India’s Growing Democratic Deficit
Photo credit: Adam Jones/Flickr
This article was first published in The Strategist, 23 March 2021.
In the Economist Intelligence Unit’s annual Democracy Index published in early February, the world’s top five democracies are Norway, Iceland, Sweden, New Zealand and Canada. North Korea sits triumphantly at the bottom. India is classified as one of the world’s 52 ‘flawed democracies’. Its score dropped from 7.92 in 2014 when Prime Minister Narendra Modi came to power to 6.61 last year, and its global ranking slipped from 27th to 53rd among 167 countries surveyed in 2020. The report discusses the ‘mounting pressure on India’s democratic norms’, with ‘democratic backsliding by the authorities and crackdowns on civil liberties’ and ‘a religious element to the conceptualisation of Indian citizenship’. Efforts to contain and suppress Covid-19 ‘led to a further erosion of civil liberties’.
In its Freedom in the world 2021 report, published on 3 March, Freedom House downgraded India from ‘free’ to ‘partly free’. Civil liberties in the country have been declining since 2014, it said, with rising intimidation of journalists, growing pressure on human rights organisations and increasing attacks on Muslims. With a noticeable acceleration in the decline since Modi’s re-election in 2019, ‘India appears to have abandoned its potential to serve as a global democratic leader, elevating narrow Hindu nationalist interests at the expense of its founding values of inclusion and equal rights for all.’
The Modi government has transitioned into an ‘electoral autocracy,’ said the Varieties of Democracy project based in Gothenburg, Sweden, in its annual survey of the health of democracy worldwide published in mid-March. It’s also guilty of abusing and cheapening sedition laws. India’s National Crime Records Bureau data show a 165% jump in sedition cases between 2016 and 2019. A recent example is the case of Disha Ravi, a 22-year-old environmental activist who had the temerity to liaise via Twitter with some international celebrities to raise awareness about the farmers’ protests around Delhi.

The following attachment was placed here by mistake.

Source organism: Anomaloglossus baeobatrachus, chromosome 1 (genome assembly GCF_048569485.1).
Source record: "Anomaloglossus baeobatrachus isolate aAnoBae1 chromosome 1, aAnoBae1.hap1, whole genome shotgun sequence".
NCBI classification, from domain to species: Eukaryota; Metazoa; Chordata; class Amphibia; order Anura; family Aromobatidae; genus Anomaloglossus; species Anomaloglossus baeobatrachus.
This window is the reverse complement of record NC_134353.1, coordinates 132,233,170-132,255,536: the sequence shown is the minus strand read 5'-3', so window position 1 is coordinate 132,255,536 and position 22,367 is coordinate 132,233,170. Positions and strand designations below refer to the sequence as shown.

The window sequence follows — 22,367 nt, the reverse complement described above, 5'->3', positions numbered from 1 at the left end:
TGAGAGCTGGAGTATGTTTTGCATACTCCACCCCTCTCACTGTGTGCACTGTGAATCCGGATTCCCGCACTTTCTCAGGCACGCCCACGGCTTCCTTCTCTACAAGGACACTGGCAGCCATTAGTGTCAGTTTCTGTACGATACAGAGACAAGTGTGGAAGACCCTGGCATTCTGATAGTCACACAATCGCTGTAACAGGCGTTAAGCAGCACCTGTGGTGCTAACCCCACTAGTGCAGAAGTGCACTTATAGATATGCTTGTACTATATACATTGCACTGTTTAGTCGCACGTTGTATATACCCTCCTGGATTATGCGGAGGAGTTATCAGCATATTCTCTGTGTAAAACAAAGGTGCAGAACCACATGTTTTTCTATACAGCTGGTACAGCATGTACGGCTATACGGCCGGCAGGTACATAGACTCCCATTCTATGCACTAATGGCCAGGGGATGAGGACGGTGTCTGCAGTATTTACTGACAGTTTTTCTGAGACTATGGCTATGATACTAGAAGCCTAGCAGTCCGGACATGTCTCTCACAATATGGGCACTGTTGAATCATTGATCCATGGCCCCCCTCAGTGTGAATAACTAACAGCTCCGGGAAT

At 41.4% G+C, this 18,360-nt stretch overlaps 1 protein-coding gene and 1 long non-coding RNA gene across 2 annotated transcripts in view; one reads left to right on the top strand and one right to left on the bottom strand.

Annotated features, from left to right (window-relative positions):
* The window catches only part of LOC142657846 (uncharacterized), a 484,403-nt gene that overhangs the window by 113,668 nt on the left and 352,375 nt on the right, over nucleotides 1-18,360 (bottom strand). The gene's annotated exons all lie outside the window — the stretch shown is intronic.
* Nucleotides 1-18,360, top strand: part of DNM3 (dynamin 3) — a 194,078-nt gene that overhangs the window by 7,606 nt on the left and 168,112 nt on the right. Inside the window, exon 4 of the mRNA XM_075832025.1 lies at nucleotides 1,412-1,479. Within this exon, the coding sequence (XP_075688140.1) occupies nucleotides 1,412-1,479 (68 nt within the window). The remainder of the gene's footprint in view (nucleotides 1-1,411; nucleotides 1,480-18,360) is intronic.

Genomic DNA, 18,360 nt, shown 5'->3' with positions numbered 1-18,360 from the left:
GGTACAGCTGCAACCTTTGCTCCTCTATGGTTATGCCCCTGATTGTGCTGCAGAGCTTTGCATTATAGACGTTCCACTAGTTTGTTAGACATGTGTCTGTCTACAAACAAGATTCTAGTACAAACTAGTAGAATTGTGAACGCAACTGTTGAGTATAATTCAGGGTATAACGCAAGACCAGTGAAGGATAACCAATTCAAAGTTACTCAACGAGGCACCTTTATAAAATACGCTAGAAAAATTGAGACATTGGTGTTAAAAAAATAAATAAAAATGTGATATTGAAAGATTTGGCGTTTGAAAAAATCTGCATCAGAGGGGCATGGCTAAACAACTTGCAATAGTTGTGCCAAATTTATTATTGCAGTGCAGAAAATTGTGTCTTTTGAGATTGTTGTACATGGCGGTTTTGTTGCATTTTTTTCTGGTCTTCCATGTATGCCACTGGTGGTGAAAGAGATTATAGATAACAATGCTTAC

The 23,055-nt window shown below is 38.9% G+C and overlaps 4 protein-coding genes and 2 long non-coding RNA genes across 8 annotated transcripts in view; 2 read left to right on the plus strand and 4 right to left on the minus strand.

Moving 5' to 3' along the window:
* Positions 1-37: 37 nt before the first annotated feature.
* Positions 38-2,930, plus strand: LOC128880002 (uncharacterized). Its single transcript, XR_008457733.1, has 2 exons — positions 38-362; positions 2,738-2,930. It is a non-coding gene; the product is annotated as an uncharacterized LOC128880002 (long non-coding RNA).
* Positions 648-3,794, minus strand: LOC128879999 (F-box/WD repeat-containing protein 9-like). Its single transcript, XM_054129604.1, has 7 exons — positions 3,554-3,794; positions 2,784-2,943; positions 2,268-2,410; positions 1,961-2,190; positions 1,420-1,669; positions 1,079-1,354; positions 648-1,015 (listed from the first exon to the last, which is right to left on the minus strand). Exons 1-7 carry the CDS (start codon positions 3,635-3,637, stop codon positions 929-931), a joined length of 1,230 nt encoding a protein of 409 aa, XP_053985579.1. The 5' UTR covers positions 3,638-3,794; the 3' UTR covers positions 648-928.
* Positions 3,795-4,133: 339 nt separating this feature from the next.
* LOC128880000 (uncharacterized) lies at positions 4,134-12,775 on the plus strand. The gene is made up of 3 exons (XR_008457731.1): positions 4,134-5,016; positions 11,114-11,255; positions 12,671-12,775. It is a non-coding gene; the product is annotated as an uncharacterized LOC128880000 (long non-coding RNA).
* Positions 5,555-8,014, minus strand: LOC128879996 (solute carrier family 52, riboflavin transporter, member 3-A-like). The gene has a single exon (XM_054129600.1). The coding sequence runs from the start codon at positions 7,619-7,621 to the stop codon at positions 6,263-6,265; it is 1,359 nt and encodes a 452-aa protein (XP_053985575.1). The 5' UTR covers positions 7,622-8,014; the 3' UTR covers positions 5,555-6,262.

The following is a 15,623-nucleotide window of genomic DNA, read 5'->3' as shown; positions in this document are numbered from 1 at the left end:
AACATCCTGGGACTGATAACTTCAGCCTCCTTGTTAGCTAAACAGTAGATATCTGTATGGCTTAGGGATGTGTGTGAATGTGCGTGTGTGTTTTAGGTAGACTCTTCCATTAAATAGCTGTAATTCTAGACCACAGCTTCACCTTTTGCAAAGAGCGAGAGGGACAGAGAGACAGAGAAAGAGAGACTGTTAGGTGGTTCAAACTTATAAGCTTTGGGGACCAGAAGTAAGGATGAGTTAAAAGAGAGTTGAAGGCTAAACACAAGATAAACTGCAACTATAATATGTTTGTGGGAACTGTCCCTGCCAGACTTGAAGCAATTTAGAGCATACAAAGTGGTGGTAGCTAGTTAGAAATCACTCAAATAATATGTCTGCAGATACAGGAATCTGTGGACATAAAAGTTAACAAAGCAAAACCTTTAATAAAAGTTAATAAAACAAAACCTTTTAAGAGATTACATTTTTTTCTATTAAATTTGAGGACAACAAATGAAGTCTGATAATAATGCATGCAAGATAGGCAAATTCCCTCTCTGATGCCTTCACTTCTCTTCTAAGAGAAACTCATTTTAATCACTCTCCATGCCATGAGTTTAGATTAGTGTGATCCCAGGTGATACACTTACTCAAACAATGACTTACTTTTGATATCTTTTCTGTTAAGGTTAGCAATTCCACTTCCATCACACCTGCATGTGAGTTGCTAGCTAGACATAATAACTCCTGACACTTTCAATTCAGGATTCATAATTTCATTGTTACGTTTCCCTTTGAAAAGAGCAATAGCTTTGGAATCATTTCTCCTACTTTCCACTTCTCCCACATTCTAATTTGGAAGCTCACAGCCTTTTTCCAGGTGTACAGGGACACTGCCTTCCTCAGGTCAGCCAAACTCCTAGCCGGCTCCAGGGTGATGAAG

‘Flawed democracy’, ‘partly free’ and ‘electoral autocracy’: that’s quite a dishonourable trifecta from three reputable international democracy ratings agencies. India’s elections remain largely free and fair, but the shrinkage of democratic, secular and federal spaces between elections is cause for concern. As if to confirm the pathologies they’ve identified in India’s ailing body politic and the haemorrhaging of its liberal and plural global brand, Pratap Mehta resigned recently as professor from Ashoka University outside Delhi.
A prominent public intellectual, a weekly columnist with the highly regarded Indian Express and a former vice chancellor of Ashoka, Mehta has a distinguished record of speaking truth to power to successive governments for more than two decades. In his resignation letter, Mehta explained that some founders of the private university had told him he had become ‘a political liability’ for the university and would best serve its interests by leaving. Around 180 scholars from some of the most prestigious American and British universities wrote an open letter in response, expressing distress and dismay at the craven capitulation to political pressure.
Foreign Minister S. Jaishankar reacted sharply to the Freedom House and Varieties of Democracy reports: ‘You use the dichotomy of democracy and autocracy. You want the truthful answer—it is hypocrisy.’ Belittling the ‘self-appointed custodians of the world’ who ‘invent’ their rules and parameters to ‘pass judgments’, he said on 15 March, they ‘find it very difficult to stomach that somebody in India is not looking for their approval’. The indignant rejoinder in a fit of pique matches the Modi government’s general contempt for any dissent but is unworthy of someone of Jaishankar’s pedigree, intellect and international experience as a full-term career diplomat.